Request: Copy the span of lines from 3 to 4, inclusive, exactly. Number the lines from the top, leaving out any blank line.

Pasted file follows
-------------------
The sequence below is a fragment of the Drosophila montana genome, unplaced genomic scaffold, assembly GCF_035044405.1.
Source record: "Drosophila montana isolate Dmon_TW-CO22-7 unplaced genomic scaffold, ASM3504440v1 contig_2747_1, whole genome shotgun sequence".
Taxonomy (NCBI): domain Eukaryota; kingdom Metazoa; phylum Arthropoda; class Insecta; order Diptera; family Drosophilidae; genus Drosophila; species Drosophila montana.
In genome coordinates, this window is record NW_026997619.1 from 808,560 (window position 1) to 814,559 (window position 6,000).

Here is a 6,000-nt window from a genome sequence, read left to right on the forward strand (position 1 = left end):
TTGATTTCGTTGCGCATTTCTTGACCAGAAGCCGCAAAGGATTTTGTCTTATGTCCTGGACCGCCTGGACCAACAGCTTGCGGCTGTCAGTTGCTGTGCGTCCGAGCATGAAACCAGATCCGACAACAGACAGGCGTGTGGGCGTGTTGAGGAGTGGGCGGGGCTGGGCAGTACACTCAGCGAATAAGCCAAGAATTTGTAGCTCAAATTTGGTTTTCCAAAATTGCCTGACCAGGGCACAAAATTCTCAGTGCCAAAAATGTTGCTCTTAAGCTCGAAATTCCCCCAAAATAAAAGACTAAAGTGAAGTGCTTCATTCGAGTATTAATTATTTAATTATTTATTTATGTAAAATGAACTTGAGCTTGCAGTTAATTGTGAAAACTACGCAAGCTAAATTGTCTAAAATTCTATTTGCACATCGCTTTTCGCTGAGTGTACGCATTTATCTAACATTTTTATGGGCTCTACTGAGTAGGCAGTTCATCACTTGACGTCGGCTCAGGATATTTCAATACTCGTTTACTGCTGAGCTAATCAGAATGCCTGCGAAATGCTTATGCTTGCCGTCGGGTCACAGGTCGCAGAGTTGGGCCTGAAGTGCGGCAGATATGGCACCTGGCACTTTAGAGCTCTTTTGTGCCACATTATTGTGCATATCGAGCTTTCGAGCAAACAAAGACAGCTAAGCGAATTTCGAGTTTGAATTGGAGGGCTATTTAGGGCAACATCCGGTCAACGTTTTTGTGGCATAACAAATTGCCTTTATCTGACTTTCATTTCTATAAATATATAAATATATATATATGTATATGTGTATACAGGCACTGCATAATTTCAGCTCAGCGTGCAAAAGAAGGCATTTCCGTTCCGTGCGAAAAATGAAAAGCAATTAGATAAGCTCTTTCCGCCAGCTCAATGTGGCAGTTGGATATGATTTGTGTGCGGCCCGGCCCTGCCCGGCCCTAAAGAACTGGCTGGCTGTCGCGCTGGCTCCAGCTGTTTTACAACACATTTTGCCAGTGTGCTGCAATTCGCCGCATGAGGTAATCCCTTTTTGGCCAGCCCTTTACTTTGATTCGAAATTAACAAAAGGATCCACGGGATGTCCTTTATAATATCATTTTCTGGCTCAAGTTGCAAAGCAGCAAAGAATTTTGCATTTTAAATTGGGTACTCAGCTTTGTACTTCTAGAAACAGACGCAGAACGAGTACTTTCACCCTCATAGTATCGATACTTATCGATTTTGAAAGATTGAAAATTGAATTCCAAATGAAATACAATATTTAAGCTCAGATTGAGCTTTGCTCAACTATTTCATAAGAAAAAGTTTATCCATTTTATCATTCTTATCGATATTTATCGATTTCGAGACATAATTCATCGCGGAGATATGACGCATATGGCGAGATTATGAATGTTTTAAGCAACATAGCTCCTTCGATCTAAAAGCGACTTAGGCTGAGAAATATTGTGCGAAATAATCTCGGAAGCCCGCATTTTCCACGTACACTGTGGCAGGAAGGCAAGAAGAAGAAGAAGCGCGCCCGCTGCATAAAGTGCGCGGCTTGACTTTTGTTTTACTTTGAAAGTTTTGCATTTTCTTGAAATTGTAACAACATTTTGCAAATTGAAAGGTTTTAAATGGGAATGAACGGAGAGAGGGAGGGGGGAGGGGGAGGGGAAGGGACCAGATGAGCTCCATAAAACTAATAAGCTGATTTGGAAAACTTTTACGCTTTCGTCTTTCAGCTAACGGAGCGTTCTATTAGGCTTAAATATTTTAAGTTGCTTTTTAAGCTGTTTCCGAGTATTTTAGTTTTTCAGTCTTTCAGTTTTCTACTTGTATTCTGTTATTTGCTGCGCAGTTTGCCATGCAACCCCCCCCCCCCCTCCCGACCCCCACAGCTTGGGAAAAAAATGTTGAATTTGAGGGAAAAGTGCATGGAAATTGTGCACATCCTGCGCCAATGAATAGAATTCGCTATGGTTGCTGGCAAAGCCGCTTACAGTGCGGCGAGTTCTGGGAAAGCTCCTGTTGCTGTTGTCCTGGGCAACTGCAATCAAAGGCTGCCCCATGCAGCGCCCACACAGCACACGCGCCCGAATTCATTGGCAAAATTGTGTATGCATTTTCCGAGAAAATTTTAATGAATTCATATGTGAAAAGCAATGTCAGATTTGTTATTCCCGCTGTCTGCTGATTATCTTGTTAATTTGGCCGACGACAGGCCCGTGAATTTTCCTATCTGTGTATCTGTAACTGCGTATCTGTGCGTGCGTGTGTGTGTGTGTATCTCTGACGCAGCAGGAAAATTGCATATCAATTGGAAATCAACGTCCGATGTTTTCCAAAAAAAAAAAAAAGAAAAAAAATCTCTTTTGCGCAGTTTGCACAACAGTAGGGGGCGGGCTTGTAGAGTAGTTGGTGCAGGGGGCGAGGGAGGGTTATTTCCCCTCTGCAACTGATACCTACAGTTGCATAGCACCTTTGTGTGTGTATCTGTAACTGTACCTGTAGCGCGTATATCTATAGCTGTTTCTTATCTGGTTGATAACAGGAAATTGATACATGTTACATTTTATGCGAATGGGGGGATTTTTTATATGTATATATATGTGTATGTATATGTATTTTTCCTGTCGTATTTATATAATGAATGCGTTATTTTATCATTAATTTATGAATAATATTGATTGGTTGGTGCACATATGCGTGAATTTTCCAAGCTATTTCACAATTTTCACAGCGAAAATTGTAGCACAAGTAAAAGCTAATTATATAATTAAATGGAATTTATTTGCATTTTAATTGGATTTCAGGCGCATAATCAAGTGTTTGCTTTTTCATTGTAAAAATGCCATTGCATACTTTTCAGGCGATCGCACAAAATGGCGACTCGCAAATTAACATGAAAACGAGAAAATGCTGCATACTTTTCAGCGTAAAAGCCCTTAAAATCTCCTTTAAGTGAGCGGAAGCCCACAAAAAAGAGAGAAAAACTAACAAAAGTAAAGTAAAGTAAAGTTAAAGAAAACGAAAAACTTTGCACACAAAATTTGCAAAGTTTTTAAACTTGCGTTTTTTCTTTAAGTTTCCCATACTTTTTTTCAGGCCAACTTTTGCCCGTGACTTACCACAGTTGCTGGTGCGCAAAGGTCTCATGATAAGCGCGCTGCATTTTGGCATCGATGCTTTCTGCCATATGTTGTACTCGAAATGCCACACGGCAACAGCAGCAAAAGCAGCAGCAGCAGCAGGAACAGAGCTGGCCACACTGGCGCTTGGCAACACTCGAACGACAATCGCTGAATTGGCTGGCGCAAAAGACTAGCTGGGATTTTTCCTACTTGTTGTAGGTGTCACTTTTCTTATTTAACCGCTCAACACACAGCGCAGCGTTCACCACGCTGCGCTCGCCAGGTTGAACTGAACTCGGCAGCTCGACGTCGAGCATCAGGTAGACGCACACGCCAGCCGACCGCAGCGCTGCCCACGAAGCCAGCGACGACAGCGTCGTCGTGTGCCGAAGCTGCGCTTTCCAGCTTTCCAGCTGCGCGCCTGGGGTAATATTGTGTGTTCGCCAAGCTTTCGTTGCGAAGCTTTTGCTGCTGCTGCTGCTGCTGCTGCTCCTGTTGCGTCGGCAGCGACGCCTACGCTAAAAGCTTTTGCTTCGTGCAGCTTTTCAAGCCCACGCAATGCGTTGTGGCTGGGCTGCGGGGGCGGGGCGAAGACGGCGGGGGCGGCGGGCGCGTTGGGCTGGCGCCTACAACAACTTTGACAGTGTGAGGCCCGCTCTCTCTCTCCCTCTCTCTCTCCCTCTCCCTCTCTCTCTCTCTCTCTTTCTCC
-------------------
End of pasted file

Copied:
Taxonomy (NCBI): domain Eukaryota; kingdom Metazoa; phylum Arthropoda; class Insecta; order Diptera; family Drosophilidae; genus Drosophila; species Drosophila montana.
In genome coordinates, this window is record NW_026997619.1 from 808,560 (window position 1) to 814,559 (window position 6,000).